Surprisingly little is known about the algorithmic complexity and efficiency of wireless networks, despite their near omnipresence. Fundamental questions such as how much wireless communication is possible simultaneously are still yet to be resolved. Many of the answers depend on the wireless transmission model. Past algorithmic research has largely focused on graph-based models, which have been shown to be inefficient and/or unrealistic, both theoretically and experimentally. In contrast, research in communication, or network theory has centered on more realistic model, such as the signal-to-interference-plus-noise (SINR) model, but primarly using experimental and heuristic approaches that give limited insights into the complexity of the communication problems.
This workshop has been initiated to create a concerted effort to better understand the fundamental algorithmic properties of wireless communication. The aim is to bring together researchers from different areas and disciplines to approach these questions in a new way, as well as to introduce these emerging topics to young researchers.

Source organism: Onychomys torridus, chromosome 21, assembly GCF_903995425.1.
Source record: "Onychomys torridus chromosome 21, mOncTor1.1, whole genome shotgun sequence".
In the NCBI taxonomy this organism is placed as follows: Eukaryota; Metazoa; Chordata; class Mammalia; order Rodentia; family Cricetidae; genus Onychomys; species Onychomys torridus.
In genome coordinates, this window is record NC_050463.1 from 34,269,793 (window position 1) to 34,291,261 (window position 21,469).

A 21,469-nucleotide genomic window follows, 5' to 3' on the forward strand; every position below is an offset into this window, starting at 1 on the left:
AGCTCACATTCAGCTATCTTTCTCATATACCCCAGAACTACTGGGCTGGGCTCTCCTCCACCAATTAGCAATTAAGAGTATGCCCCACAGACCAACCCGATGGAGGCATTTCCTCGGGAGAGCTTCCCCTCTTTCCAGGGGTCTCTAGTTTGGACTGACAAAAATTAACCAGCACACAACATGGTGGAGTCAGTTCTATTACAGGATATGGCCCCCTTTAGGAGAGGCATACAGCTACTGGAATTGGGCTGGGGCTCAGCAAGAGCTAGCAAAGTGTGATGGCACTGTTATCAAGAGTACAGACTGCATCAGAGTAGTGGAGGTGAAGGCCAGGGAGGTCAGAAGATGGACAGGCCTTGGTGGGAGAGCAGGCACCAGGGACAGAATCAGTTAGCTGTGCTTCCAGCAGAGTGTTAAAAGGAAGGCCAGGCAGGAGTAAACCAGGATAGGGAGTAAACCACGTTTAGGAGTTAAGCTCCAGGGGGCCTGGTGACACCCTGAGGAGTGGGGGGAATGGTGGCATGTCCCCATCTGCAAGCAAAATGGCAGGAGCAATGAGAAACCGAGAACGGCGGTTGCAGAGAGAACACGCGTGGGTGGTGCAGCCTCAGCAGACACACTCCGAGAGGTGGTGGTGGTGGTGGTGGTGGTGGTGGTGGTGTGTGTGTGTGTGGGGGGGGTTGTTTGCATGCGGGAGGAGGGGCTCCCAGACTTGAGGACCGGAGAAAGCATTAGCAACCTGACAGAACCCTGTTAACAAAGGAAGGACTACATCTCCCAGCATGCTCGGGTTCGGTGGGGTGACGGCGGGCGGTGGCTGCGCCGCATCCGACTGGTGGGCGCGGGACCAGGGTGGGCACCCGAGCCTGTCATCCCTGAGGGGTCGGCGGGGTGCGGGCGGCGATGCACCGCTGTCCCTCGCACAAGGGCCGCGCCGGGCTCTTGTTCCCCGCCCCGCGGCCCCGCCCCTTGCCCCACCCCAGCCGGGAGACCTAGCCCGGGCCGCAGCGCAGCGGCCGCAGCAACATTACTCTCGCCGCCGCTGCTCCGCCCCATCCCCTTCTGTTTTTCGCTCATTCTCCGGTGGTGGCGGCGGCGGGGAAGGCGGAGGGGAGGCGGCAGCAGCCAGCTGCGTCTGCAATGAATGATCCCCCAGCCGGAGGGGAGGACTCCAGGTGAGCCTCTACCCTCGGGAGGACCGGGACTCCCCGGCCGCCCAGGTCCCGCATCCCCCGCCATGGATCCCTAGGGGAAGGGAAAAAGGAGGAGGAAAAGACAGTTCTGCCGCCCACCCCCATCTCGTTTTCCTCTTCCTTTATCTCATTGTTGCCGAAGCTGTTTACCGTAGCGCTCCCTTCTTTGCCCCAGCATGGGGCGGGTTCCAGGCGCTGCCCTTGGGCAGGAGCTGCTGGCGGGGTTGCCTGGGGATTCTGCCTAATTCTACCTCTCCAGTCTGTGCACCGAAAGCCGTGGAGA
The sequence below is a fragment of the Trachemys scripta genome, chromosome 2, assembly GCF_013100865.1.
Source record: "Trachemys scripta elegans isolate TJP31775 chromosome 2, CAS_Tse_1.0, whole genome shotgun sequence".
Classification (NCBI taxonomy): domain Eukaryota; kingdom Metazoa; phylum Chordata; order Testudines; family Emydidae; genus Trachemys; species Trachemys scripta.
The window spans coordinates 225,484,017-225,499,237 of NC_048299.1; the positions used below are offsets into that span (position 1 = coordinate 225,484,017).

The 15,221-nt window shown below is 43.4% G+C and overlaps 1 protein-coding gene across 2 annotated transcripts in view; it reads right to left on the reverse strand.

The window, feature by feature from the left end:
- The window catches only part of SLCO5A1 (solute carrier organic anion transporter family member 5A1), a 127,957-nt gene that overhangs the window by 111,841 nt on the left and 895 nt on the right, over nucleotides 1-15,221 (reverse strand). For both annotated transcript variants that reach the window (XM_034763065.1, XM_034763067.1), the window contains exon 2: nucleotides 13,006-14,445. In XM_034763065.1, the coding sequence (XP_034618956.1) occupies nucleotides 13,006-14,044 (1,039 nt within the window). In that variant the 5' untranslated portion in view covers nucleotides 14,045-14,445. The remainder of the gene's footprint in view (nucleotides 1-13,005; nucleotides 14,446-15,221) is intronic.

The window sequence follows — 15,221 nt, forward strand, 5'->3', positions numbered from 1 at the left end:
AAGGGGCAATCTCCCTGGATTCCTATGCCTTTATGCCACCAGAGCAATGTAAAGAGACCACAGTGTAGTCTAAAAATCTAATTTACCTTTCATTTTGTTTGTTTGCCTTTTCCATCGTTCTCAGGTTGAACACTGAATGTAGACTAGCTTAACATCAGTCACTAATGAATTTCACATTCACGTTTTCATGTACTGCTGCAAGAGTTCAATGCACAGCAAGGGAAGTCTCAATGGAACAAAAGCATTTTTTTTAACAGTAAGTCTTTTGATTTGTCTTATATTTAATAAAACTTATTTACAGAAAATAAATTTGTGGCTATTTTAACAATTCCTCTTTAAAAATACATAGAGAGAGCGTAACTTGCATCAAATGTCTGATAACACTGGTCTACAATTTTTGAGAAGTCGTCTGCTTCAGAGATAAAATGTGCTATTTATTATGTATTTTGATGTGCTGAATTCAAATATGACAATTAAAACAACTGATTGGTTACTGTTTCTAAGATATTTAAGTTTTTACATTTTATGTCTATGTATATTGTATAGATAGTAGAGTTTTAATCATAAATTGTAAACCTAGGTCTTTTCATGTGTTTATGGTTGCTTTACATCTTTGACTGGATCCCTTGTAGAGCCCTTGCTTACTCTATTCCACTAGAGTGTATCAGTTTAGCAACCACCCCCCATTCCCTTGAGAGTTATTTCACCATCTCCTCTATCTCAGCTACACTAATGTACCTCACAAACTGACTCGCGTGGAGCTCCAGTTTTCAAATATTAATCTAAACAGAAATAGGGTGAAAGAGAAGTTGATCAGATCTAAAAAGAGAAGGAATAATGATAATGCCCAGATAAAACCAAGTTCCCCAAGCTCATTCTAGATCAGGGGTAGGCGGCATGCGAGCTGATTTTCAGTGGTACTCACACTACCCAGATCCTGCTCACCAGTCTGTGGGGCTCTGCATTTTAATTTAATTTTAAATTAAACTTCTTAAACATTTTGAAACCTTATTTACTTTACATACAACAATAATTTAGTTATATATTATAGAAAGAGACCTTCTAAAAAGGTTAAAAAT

Prospective participants are directed to contact the workshop organizers early. Please indicate if you wish to give a presentation. A schedule will be posted by May 20, 2010.
The workshop will be structured as a problem-solving event, with several selected talks and short recent contributions interspersed with ample time for discussions.
There will be no formal proceedings, but a booklet of abstracts will be distributed on site.
Roger Wattenhofer (ETH Zurich)